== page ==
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Libélula Calopteryx xanthostoma

Diputación de Málaga
Calopteryx xanthostoma

Libélula Calopteryx xanthostoma

When to see them
Safe appearance Probable appearance
Animal Life > Dragonflies


Length: From 45 to 48 mm.
Hindwing spam: From 28 to 48 mm.

Male: 1. Transparent wing base. 2. The rest of the wing is dark blue. 3. Green or blue thorax, depending on the light. 4. Metallic blue abdomen.
Female: 5. White pseudopterostigma is closer to the apex than in the case of Calopteryx virgo. 6. They are brown from S8 to S10 with no metallic shades. 7. Completely transparent wings. 8. Metallic green thorax and abdomen.



This species shows where good environmental conditions are.
They normally live in water with enough oxygen in the middle and upper river course that go through forests and groves on the riverbanks. These are mainly oleander and willow groves in shady areas with a lot of plants like blackberries and reeds.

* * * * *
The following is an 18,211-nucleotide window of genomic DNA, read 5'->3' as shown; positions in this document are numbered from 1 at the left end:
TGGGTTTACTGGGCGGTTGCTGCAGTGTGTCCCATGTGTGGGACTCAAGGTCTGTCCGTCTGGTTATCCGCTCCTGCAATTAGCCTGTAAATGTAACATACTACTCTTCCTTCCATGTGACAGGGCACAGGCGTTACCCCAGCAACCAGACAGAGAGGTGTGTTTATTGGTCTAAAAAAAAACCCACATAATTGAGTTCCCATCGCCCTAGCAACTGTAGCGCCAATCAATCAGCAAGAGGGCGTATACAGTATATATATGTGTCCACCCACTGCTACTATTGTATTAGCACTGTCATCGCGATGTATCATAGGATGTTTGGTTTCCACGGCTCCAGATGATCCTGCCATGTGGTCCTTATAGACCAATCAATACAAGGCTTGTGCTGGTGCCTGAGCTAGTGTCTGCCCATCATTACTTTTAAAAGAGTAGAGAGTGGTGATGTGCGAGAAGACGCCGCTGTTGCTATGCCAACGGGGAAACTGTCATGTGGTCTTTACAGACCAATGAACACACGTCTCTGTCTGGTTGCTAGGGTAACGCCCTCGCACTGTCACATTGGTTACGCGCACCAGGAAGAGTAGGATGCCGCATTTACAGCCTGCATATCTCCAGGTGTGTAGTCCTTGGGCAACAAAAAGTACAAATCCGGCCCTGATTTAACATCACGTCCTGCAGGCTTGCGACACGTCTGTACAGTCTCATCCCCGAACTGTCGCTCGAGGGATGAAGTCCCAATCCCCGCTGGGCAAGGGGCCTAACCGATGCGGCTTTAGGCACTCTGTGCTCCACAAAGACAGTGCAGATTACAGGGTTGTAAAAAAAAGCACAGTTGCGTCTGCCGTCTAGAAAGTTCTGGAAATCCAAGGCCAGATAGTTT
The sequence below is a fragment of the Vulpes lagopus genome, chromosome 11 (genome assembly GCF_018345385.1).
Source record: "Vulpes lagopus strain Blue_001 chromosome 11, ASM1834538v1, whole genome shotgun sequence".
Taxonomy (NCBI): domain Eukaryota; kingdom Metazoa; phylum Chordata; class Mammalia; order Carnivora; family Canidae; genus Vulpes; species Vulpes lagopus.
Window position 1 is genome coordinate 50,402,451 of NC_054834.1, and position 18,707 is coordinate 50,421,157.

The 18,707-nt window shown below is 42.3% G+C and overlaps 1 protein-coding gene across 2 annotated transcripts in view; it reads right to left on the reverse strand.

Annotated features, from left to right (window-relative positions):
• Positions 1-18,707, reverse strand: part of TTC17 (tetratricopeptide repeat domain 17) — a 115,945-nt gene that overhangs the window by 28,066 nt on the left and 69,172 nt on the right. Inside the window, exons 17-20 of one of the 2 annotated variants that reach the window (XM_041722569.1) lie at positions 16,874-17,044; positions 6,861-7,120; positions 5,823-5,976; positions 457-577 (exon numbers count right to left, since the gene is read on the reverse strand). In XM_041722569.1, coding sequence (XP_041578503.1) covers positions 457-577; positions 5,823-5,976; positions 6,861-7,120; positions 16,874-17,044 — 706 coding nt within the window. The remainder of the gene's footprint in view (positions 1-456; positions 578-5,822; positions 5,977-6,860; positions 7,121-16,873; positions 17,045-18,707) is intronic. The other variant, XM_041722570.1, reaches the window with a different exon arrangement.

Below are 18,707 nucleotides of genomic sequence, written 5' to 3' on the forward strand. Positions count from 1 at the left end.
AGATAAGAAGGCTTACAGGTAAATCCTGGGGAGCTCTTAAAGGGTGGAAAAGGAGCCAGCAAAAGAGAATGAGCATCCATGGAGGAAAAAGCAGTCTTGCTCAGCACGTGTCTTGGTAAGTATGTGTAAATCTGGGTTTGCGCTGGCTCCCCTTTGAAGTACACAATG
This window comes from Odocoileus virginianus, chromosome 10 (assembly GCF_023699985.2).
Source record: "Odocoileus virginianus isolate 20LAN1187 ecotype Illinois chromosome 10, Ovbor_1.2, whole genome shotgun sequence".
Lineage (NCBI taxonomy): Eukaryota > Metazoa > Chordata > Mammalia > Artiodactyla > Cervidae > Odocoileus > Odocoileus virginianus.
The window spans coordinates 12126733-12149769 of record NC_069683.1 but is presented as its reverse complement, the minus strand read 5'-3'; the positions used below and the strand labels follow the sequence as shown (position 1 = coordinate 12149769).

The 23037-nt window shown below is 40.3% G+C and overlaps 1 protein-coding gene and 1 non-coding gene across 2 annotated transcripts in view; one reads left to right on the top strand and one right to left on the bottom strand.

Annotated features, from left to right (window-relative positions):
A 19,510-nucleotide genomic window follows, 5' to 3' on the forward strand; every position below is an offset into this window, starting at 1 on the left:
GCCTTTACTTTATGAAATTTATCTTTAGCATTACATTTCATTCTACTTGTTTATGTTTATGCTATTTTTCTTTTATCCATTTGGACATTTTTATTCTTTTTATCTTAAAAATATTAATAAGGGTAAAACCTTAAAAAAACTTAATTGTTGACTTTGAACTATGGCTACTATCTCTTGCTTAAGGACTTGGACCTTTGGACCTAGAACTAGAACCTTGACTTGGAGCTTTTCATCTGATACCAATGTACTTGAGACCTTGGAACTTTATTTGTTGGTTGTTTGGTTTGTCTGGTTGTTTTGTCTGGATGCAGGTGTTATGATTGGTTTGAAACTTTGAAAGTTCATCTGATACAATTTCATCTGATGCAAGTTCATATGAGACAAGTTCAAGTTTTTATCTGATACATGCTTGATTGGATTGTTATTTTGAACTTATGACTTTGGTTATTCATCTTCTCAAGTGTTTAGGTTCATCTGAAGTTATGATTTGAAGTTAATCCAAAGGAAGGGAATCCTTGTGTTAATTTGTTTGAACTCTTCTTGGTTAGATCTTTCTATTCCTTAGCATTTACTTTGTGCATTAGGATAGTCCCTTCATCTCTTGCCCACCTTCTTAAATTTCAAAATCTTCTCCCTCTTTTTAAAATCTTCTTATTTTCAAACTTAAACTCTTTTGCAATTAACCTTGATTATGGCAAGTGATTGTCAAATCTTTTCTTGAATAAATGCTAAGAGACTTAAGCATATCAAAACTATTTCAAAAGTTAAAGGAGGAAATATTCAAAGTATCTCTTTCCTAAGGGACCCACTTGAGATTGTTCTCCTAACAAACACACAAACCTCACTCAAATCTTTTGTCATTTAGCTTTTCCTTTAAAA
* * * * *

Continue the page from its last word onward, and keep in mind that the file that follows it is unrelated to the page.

They can live with C. haemorrhoidalis, which is the most frequent and numerous, so the former can be unnoticed.


Way of life

They feed on small insects which can be found resting on plants.
This is why they fly short distances, and often rest for a long time on shore plants, above all reeds, blackberries and lower branches of trees and bushes.


When to see this species

These damselflies fly, above all, in June in Málaga, though they can be seen from May to September.


Where to see this species

This species is rare and it is confined to certain places, like the rivers Verde, Turón and Genal.
It has not been seen along the Great Málaga Path, but it is likely to be found on the stages that go along the river Turón (22, 23), Guadiaro (24, 25) and Genal (27, 28).
It is also possible that they exist on the stages that go across the rivers in the Almijara Mountains.


Similar species

Calopteryx virgo and C. haemorrhoidalis.


Conservation status

This species is considered to be Vulnerable (VU) in the Red List Status of Invertebrates in Andausia ('Libro Rojo de los Invertebrados de Andalucía' 2008), though it is not specially protected by the current environmental laws.